well to be precise, a set of six Hanoverian stamps has recently been issued by the Royal Mail:
I thought you might like to see them as they are of course of interest for our period, for Jane Austen lived entirely during the long reign of George III, below:
And she was subject to the Regency of his son, from 1811 till her death in 1817. The Prince Regent eventually became George IV in 1820 on his father’s death. He is shown on his stamp, below:
Like the Hanoverians, Jane Austen has also been the subject of a series of British stamps. They were issued by the Post Office in 1975 to celebrate the bicentenary of her birth on 16th December 1775 ( though the stamps were actually issued as a set on the 22nd October 1975). My relatives all over the country were put on the alert and, in addition to the mint set, I received 15 first day covers: here is one of them, sent from Petworth by my two dear maiden great aunts, with my childhood address digitally removed( for sanity’s sake!)
The stamps, a set of four, were designed by Jeffery Matthews, the famed postage stamp designer,and the images war drown by Barbara Brown, the illustrator.
They show Mr Darcy, Emma and Mr Woodhouse, The Crawford siblings and Catherine Morland.
The notes accompanying the stamps –Portraits from the Jane Austen Gallery– written by Alan Martin Harvey, are interesting to look back at now, as they are ever-so-slightly incorrect and are somewhat dated in their view of the novels as only romances, in my humble opinion…I doubt the next set of commemorative stamps to be issued commemorating Jane Austen will be accompanied by such simple interpretations of the novels…
The most important events in Pride and Prejudice ,it has been said, are that a man changes his manners and a young lady changes her mind. It is Elizabeth Bennet who changes her mind , but it takes Mr Darcy a long while to persuade her to do so by changing his arrogant manners. In Chapter 58, however, she consents to become his wife and the mistress of Pemberley, his stately home.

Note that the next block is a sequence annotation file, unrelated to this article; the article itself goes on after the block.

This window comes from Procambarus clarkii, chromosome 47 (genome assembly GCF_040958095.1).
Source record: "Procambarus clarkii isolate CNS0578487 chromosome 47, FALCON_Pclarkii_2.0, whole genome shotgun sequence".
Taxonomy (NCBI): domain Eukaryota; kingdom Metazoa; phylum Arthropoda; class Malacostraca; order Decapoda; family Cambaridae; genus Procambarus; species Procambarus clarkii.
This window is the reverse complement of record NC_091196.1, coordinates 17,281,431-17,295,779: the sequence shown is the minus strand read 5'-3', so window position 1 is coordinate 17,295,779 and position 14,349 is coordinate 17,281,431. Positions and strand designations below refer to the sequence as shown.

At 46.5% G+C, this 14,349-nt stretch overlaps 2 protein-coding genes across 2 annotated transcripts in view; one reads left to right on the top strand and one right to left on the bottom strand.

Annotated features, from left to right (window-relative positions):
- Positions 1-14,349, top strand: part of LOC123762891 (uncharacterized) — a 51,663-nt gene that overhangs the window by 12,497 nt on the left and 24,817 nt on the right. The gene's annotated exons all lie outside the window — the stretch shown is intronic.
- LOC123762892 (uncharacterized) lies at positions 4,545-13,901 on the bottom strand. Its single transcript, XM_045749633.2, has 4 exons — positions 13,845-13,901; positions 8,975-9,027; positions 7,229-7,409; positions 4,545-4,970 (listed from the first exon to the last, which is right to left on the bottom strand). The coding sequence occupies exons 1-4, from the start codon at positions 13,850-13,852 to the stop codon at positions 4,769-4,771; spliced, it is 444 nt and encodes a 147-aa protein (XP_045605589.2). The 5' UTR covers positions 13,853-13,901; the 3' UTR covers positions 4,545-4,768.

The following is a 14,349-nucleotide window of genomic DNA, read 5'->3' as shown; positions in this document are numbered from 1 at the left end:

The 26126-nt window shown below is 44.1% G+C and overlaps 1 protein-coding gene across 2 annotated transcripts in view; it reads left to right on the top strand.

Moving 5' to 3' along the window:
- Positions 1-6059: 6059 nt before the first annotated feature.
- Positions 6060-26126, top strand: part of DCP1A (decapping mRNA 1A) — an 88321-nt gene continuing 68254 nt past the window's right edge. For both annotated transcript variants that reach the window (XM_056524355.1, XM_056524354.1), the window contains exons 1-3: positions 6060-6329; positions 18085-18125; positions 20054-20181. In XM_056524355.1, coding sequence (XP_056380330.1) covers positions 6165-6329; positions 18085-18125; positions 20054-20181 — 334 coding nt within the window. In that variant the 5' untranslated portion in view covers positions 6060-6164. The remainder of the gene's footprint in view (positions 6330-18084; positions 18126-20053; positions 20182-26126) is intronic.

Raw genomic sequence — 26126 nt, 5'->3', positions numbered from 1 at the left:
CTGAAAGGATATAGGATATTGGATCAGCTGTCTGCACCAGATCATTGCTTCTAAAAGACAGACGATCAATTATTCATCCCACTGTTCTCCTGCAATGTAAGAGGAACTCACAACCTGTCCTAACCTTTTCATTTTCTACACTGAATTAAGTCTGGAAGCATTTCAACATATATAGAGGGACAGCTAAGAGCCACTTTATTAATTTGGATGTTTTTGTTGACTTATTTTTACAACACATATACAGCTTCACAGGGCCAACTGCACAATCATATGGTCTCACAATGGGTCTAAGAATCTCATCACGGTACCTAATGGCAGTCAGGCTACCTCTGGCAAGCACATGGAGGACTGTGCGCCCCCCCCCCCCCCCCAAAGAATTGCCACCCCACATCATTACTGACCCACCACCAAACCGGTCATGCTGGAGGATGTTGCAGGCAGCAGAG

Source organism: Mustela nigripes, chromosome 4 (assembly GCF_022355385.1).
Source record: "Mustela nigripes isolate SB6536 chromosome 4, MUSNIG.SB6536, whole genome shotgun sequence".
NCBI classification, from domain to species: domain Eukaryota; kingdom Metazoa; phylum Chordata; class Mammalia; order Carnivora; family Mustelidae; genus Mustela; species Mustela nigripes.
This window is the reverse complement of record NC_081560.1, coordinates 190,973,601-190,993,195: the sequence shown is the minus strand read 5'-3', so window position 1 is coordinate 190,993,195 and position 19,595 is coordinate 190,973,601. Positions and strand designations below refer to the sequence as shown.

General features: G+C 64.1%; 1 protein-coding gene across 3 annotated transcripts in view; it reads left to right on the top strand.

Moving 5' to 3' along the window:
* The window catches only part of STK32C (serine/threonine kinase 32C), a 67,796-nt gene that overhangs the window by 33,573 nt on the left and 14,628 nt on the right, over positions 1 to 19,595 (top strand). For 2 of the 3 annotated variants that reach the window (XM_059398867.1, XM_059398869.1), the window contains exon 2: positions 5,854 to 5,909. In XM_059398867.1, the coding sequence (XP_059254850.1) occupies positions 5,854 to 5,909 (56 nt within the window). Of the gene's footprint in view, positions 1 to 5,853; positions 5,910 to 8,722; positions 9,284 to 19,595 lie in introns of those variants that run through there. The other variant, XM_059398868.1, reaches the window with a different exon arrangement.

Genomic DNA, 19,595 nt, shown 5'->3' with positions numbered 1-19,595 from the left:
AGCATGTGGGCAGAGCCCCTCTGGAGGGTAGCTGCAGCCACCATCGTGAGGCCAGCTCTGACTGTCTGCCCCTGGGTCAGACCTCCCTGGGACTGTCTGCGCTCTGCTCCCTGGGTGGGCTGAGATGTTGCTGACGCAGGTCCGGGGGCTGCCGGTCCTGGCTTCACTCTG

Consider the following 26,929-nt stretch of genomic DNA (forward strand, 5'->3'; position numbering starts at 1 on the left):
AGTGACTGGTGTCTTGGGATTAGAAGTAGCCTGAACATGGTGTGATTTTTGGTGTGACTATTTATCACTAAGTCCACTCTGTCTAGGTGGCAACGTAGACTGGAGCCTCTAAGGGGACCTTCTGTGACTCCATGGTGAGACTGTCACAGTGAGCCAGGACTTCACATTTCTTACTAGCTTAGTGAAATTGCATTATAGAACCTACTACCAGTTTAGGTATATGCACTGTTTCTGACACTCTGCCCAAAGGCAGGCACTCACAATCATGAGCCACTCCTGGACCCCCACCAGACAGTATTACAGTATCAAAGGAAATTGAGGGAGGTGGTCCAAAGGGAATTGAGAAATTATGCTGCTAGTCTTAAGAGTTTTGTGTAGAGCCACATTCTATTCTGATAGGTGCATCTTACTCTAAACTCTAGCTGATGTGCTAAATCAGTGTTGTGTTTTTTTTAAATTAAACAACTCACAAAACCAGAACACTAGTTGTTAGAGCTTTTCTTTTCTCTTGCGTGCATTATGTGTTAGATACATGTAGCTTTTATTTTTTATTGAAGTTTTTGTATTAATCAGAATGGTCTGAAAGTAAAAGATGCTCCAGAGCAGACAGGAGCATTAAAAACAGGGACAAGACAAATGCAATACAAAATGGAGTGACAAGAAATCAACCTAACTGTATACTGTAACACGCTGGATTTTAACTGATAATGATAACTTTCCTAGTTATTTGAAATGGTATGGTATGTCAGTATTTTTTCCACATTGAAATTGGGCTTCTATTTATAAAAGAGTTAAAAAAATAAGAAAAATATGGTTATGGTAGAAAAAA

Mary and Henry Crawford…
When the London sister and bother, Mary and Henry Crawford , invade Mansfield Park, country home of the Bertram family, trouble enters with them. Henry attempts the seduction of Fanny Price, the Bertrams’ poor relation. Failing in it, he elopes with their unhappily married daughter. Mary fancies the ordinand Edmund, heir to the estate, but he rejects her in favour of poor Fanny. The profound contrast, social and moral, between the worlds of Mary and Fanny , is what, in the main, what Mansfield Park is about.
Can you spot the deliberate error in this paragraph ? Had Edmund been there heir to Mansfield Park I think the story would have taken a very different turn, don’t you?
Emma and Mr Woodhouse…
Superficially , Mr Woodhouse, father of Emma is an “old pet”. Scratch him, however and you find a throughly selfish old man. In Emma herself, the emotional progress from brittle head to tender heart is slow but, finally, she persuades her father by a wile to accept as a son-in-law, the patient Mr Knightley.
Really? I think I may have read a different version….
Finally, we have Catherine Morland…
Northanger Abbey is a sly burlesque of the Gothic extravaganzas- typified by the Mysteries of Udolpho- popular when it was written. Catherine Morland, an engaging young hoyden, entertains romantic hopes of a visit to the Abbey, but she is sent home disillusioned, to find consolation in the arms of Henry, second son of the odious General Tilney.
And I thought Catherine had left her tomboyishness behind her she left the schoolroom….
What Jane Austen would have made of these stamps we cannot tell: she of course would have found the concept of postage stamps alien as they were not available for her use during her lifetime. They were invented by Rowland Hill in 1837 and first issued for sale in 1840. I have always loved the stamps for, at the time, commemorative issues by the Post Office were very rare and special events. These stamps were terribly popular with the public. If I recall correctly even the children’s television programme, Blue Peter featured them! It was a real achievement to have stamps issued by the Post Office commemorating and event or a person. Despite some reservation on the colours used, as they appear to be from a very 1970s palette now that I look back at them, and a sadness that only four were issued, I treasure my sets ( despite grinding my teeth about the comments on the accompanying card). Jane Austen was, in fact the first female literary figure to have a dedicated set of stamps issued in this way- the three Bronte sisters (with Mrs Gaskell) were next to be commemorated in 1980. I do hope that in 2017 we get another set, and that this time all six completed novels are included.